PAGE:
Unstructured ad hoc decision making: what could possibly go wrong?



Several weeks ago I was involved in towing a boat across Moreton Bay off the coast of Brisbane.  The owner of the boat had found that his boat’s battery was flat when he got to the boat ramp so he jump started the engine from another battery and headed off, due east, without a care in the world.  After anchoring at his secret fishing spot (most boat owners have secret fishing spots) and spending the morning nearly catching “the largest fish you have ever seen”, he decided to head for home.  He told me it was at that point he realised that the flat battery was still just as flat as it had been earlier that day and this time there was no other battery to jump start from.  Luckily his mobile phone was still in range of a tower near the coast and after a very embarrassing call to Marine Rescue he was eventually found and towed safely back to the boat ramp where he had begun.

It’s easy to sit back and think what an obvious and ridiculous mistake this person made, notwithstanding the fact that this very scenario actually occurs on a weekly basis on Moreton Bay.  However, on closer inspection, I can’t help but get the feeling that the underlying problem at work here is actually far more common than many of us would care to admit. 

If we do a very rough root cause analysis we can see that this person:

a) encountered an unexpected problem

b) which led him to implement an ad hoc solution that solved the immediate unexpected problem

c) which set in place the conditions for a larger problem in the future

If you are anything like me and if you are reading this then you probably are, you will be able to find many instances where you can identify this 3 step process playing out in your own professional and personal life.  For example, have you ever found that you suddenly have more work to do than you can possibly get through in the time you have to do it (a), so you cut some corners where you think no one will notice (b), only to have an angry customer come back and complain about something important that is not working because it wasn’t done right (c)?  Or perhaps you had to schedule a meeting late on a Friday because your calendar was so full (a), so you cancelled a romantic dinner with your significant other to accommodate it (b), only to find out later that they had actually organised a special surprise for you that night and they are upset because you ruined it (c).  Yeah, I’ve done both of those things and lots more.  I’m sure you can relate.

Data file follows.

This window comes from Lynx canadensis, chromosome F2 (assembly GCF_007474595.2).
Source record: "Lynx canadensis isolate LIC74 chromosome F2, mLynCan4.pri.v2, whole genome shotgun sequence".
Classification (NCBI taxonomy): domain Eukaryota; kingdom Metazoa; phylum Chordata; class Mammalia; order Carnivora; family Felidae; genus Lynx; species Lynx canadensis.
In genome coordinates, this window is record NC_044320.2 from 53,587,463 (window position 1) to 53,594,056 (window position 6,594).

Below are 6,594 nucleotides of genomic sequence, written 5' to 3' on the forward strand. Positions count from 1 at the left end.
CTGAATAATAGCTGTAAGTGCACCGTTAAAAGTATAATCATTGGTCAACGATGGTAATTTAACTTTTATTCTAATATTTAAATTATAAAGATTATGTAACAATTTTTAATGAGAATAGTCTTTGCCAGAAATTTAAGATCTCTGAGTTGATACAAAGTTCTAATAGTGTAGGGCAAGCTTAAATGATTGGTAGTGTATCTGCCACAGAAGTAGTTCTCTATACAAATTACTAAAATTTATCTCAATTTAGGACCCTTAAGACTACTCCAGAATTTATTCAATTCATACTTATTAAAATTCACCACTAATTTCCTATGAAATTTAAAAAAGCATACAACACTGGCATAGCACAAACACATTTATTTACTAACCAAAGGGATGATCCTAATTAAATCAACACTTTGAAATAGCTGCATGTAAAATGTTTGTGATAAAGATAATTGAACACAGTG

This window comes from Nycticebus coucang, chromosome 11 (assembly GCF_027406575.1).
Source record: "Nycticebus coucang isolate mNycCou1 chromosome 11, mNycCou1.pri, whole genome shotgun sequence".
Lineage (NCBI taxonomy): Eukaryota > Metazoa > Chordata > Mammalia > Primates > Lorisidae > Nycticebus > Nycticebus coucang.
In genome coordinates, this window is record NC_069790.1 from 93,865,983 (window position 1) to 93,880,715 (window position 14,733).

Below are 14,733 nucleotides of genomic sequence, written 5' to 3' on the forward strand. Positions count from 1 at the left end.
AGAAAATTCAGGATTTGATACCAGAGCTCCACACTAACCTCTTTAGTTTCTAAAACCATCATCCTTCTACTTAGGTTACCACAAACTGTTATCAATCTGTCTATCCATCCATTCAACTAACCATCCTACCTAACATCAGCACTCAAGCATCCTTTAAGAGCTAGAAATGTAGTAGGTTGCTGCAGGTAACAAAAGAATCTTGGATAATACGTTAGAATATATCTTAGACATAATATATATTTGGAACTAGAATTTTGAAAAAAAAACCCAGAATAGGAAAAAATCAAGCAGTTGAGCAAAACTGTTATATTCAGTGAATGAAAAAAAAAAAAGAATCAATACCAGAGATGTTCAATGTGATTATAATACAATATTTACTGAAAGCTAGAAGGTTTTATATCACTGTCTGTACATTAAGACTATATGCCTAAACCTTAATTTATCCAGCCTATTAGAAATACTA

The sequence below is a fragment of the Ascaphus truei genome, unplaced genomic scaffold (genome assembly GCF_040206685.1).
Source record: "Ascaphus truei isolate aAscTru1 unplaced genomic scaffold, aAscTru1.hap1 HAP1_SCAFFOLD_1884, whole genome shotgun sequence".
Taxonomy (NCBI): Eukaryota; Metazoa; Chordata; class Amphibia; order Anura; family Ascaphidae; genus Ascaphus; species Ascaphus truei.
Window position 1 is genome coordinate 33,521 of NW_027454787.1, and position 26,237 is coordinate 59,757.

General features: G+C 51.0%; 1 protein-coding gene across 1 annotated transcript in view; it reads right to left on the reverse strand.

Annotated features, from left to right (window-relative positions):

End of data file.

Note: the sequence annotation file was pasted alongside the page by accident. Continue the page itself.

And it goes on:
So the question becomes, how do we short circuit this a, b, c, pattern to stop this happening?  Because you can’t be in possession of all of the relevant bits of information all of the time, there is no bullet proof solution here, but I think there are things you can do.  In a general sense, working through a process that involves answering the following questions before rushing to implement an ad hoc solution when an unexpected problem comes up can go a long way towards avoiding unexpected negative outcomes.    

  1. What is the problem?
  2. Why did the problem occur?
  3. What are all of the possible solutions I can think of?
  4. Which solution do I favour?
  5. Why do I favour that solution?
  6. Who else could be impacted by that solution that I should consult with first?
  7. If I want to implement that solution, what do I have to change now to make it work?
  8. If I implement that solution, what are all of the longer term effects I can think of?
  9. Which of those longer term effects might result in a new problem?
  10. What do I have to do or change in the future to avoid those new problems?
  11. If my solution doesn’t work, how am I going to get back to where I started so I can try a new solution?
  12. How am I going to stop the original problem happening again?

 What working through this process does is forces you to move from short term thinking mode to long term thinking mode.  It’s exactly the opposite of what a professional interrogator will do.  A good interrogator will use statements and questions that keep you locked into short term thinking mode so you can’t step back and think about the long term consequences of making disclosures to them, or even think about the larger picture beyond the immediate scenario they create in your mind for you. Indeed, in the moment each disclosure you make will feel like it is the best option available for helping you solve an immediate problem, the future is not a consideration. Does that sound somewhat familiar?  By comparison, the process outlined in this article actually forces you to think beyond the immediate situation you find yourself in and makes you consider how your actions at that point fit within the bigger picture and what the longer term consequences of your actions could be.

Obviously, the amount of time you devote to this process depends greatly on how serious the problem you identify in step 1 is and how weighty the solutions you come up with in step 3 appear to be. Working through this process if you identify that your business is about to suffer a significant cash flow shortage, is very different to working through this process if you realise that you forgot to pack your phone charger while traveling.  Regardless of how big or small the unexpected issue is though, I have found it is still worth working through these steps, even if only quickly.  Doing so just might stop a small issue in the here and now from setting off a cascading series of events that leads to a bigger problem down the road.